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“BLESSED ARE THE MERCIFUL, FOR THEY SHALL RECEIVE MERCY” - Clergy for a New Drug Policy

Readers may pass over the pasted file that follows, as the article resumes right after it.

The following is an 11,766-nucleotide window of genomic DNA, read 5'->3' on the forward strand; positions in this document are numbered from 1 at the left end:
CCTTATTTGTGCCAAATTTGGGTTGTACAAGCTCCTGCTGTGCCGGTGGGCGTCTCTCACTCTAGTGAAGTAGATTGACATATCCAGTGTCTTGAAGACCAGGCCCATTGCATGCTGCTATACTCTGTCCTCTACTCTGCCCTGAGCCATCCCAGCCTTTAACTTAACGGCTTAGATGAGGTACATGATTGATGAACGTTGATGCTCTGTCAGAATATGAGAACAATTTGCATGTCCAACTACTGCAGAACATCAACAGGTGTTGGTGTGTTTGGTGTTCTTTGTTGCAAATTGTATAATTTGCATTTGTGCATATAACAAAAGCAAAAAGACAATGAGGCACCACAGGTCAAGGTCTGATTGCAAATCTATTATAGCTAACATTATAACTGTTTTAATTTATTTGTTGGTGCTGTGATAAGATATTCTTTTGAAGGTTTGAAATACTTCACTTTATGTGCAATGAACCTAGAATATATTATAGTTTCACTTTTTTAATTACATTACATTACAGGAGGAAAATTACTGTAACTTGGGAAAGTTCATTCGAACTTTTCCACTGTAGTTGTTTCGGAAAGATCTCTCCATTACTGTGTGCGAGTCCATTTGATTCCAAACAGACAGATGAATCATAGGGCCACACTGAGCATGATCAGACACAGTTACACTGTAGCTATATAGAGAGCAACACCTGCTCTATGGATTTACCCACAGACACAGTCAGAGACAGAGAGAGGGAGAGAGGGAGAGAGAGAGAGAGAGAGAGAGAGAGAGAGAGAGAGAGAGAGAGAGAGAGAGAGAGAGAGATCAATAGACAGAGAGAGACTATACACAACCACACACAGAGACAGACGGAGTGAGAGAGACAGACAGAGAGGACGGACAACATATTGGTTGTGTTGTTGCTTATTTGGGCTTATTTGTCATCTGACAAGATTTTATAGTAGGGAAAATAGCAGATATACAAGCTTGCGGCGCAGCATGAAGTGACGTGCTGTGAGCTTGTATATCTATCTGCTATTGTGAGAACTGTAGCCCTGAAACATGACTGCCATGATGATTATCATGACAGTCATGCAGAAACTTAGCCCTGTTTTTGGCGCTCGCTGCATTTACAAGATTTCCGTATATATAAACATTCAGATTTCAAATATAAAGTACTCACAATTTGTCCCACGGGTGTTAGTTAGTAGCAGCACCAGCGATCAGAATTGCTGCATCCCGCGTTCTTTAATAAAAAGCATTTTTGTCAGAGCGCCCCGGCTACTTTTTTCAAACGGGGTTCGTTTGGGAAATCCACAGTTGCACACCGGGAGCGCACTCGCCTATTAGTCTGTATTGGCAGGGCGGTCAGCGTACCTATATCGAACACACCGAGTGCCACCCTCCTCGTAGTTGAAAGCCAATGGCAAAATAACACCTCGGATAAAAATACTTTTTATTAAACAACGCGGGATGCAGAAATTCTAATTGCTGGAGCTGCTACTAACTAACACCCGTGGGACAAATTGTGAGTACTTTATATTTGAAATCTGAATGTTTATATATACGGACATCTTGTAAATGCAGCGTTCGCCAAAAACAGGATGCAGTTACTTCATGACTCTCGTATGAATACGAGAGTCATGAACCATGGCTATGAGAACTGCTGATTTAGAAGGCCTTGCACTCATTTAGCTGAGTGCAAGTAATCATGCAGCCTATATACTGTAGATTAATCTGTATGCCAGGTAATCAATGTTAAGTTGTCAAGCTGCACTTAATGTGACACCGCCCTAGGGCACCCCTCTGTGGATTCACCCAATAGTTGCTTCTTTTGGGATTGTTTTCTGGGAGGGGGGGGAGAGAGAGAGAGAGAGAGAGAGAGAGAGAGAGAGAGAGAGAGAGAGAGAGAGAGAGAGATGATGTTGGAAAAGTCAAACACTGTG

Those of us who have grown up attending church can recall at least a few familiar Biblical passages. For attorney and law professor Mark Osler, these passages have guided his life. In 2011, he was a federal prosecutor in Detroit. His job was to send those accused of dealing, or even possessing, crack cocaine to prison, sometimes for life. Under the law, those with crack, usually African Americans, faced sentences 100 times greater than those, mostly Whites, with powder cocaine. One day Osler remembered Jesus coming upon a group of pharisees who were about stone to death a woman caught in adultery. When they asked him what they should do, Jesus answered, “Let him who is without sin cast the first stone.” All the men present dropped their stones, and walked silently away. (John 8:7-8) In the courtroom, Osler realized, “I was the guy with the rock.” Osler resigned his position and took a teaching job at Baylor Law School, where he and legal colleagues successfully challenged the 100 to 1 crack-to-powder disparity. In 2011, he moved to St. Thomas Law School in Minneapolis and founded the first law school clemency clinic in the United States. He was instrumental in the creation of the Clemency Initiative at the end of President Obama’s second term. Osler’s work continues to attract national attention. Last week he spoke with Clergy for a New Drug Policy about the Obama Clemency Initiative and prospects for clemency under the Trump administration. Q: Of the 1,715 individuals who received clemency under the Obama Clemency Initiative, how many of their convictions were in some way related to the draconian laws of the War on Drugs? A: Nearly all of them. Q: In light of this, what changes would you propose in our drug laws? A: I would argue for changes in our tactics and strategy, as well as in our drug laws. One of the biggest drivers of unfair sentences is that we use the weight of the drugs at issue as a proxy for culpability. That’s just wrong. If I hire somebody for $500 plus expenses to go down to Laredo and pick up some kilos of methamphetamine, I’m going to make tens of thousands of dollars once I sell those kilos. If we both get arrested, we are going to face the same sentence because we’re involved in the same activity. But we are not equally culpable, or anything close to it. We should not be addressing people at all. When it comes to interdiction, the most we can hope for because of the laws of economics is to marginally and temporarily raise the street price of drugs. It’s supply and demand. As long as the demand is there the supply is going come back. Labor is especially easily replaced. What they should go after is the cash flow because you’re never going to close down a business by sweeping up low wage labor but you can close down a business by denying them cash flow and credit. The FBI have become real experts at grabbing money going back to terrorist groups. We can apply that expertise to narcotics, and shut them down that way. This would demonstrate a whole new model: The guy who’s selling crack isn’t going to be in prison, he’s just not going have that job anymore. Q: Concerning drug laws, I thought you would say that we need to get rid of mandatory minimums and three strikes. A: Absolutely. The First Step Act is starting to move towards that. Q: If we had proportionate, fair sentencing laws, would we still need clemency? A: You wouldn’t need it as much, but we would still need clemency to take into account people who received long sentences, even if they had serious involvement in narcotics or other crimes, who have changed their lives, who aren’t the same person. You take Rudy Martinez. That was not a case where someone got racked up for a minor role. He was transporting a lot of cocaine, but the person he was when he did that is fundamentally different than the person he is now. That idea of redemption is that there can be a transformation in a person’s life. You would always need clemency to account for those people whose lives have changed, whose souls, and hearts, and minds, are different. Q: How does that argument apply to the hardest core crimes? Let’s take first degree murder. No matter how repentant, no matter how much one changes, isn’t there degree of retribution needed for some crimes? A: Certainly there is a role for societal retribution. It helps to avoid vigilantism. As long as people are assured that the state is going to take an approach that ensures punishment, they are not going take action into their own hands. But, even for the worst crimes, we can’t rule out the possibility of redemption. King David was a murderer. Paul was a murderer in a conspiracy. They were redeemable. They were given a role. We visit those in prison with the goal of there being a role, a vocation, even for those people who have done terrible things. Q: The Obama Clemency Initiative chose to look only at individuals on a case-by-case basis. Are there categories he could have used? For example, the ACLU report A Living Death argues that we should review all non-violent offenders who have been given life sentences without parole. A: You could look at people who received really long sentences before they were 22 years old. We know the brain science which tells us how much people change after that age. We are not serving public safety by spending millions of dollars to incarcerate those people. One thing we could do is go to the warden of each prison and ask “Who doesn’t belong here?” They will tell you. My students go into the prison to interview their clients and the guards say, “This is the guy who should be getting out.” Q: Mark Mauer of The Sentencing Project has argued for no sentences longer than 20 years. A: I don’t think that’s politically feasible. We’re a long way from that. There’s an ongoing argument within the advocacy community: Do you go for incremental changes, or do you try to have everything change right now? Even the briefest analysis of our political history will tell you that everything’s incremental. That’s how things change. Look at the civil rights movement. There wasn’t a before and after. There was a movement toward what’s better. It’s that gradual arc towards justice. Q: Are there other nations with better drug laws? A: Portugal is a reasonable model to look at. It has decriminalized all drugs. But they also have treatment on demand. One thing that we have to take into account is that the United States is a much greater consumer of narcotics than a nation like Portugal. Our usage rates outstrip those of any other country. The social costs are significant. Most of us know someone who is consumed by opioids and the tragedy that goes with that. We’re going to have to put more resources towards treatment, for example, than a country with a lower rate of consumption. Q: Why do we consume so much more? A: I think it’s in part because of our individualism. We all believe that our lives have to be significant, important, and exciting. Drugs do that. In the same way that Americans all want to be on television, we all want to see things in an exciting way. Selling or doing drugs provides that. Q: What is your assessment of the First Step Act brought forward and passed under the Trump Administration? A: I wrote a piece in the Minneapolis Star Tribune supporting it. It’s an incremental step and frankly, it’s a lot more than people expected to come from this administration. I think the response is, “That’s great. Let’s keep moving. Let’s get to that next step.” Q: Who is going to implement it? Attorney General Barr does not seem sympathetic. In his first term as Attorney General, he said, “We have a choice between more prisons and more crime.” A: I think that there is some real opportunity in this administration. In the past, the bar to reform has consistently been the Department of Justice. Politicians and presidents tend to defer to DOJ. This President does not. This brings a remarkable opportunity We saw that with the First Step Act. The First Step Act includes a lot of things we did not get from the Obama Administration, and the reason was because DOJ said, “Don’t do that.” Well, Donald Trump doesn’t care what DOJ thinks. On that score, we’re better off. Also, there is a remarkable advocate for reform within the inner circle of this White House. That’s Jared Kushner. Because of the experience of his family due the incarceration of his father, I think he’s really motivated to take action in this area. The third thing is that Attorney General Barr is a believer in the unitary executive theory: the president has to re-claim from the bureaucracy the power that is given to him or her by the Constitution. This is completely consistent with our argument on clemency: the president has to claim that power and take it back from DOJ. Q: Our discussion thus far pertains to the 181,000 people in the federal prisons system. This is a small percentage of the over 2.1 million individuals in state prisons and jails. Is there anything federally that can affect what happens in the states? A: Not directly. But hopefully, we will see some “leading by example.” It helps that there are some conservative Republicans leading the charge at the national level. This gives conservatives at the state level permission to do the same thing. When you’ve got Senator Mike Lee and the Koch Foundation arguing for this, it sends a signal to the states. Harsh punishment across the board is no longer entirely a core Republican belief. That’s a game changer. Q: In the introduction, we commented on your Christian faith. Are there other scripture passages that have guided your work? Micah 6:8 is common to a lot of people. I remember first coming across that when I was a prosecutor. On the surface, it seems almost glib. You have three values: justice, mercy, and humility. They are all good, but in criminal law they are in tension with one another. If justice is viewed as treating similarly situated people the same way, it’s fairness.Mercy cuts into that. In a way, it is an argument for unfairness. What we learn is that the criminal justice system can’t be all mercy or all justice. It has to have aspects of both if it’s going to be principled. Our tendency in the United States is to have all justice and no mercy. The active push from people who take those principles seriously has to be towards mercy because we are too far towards the other pole. We also need to learn humility. Consider juvenile life without parole. We are saying someone is irredeemable. We are playing God when we have such certainty about something that is ultimately unknowable, namely the chance of redemption for someone we barely know. Christ also told us, “When you visit those in prison, you visit me.” This is transformative for me. There is an imperative to visit all those in prison, not just innocent people, not political prisoners, not our friends, but all those who are in prison. The power of that directive is shrouded until people actually do it. I have students who have generally had fairly privileged lives. My clinic students are required to go a prison and spend two days with a client. They come back transformed. Taking down someone’s life story as they sit in a cell is something that alters the way they see the world. That is exactly what Jesus is after when he tells ... Read More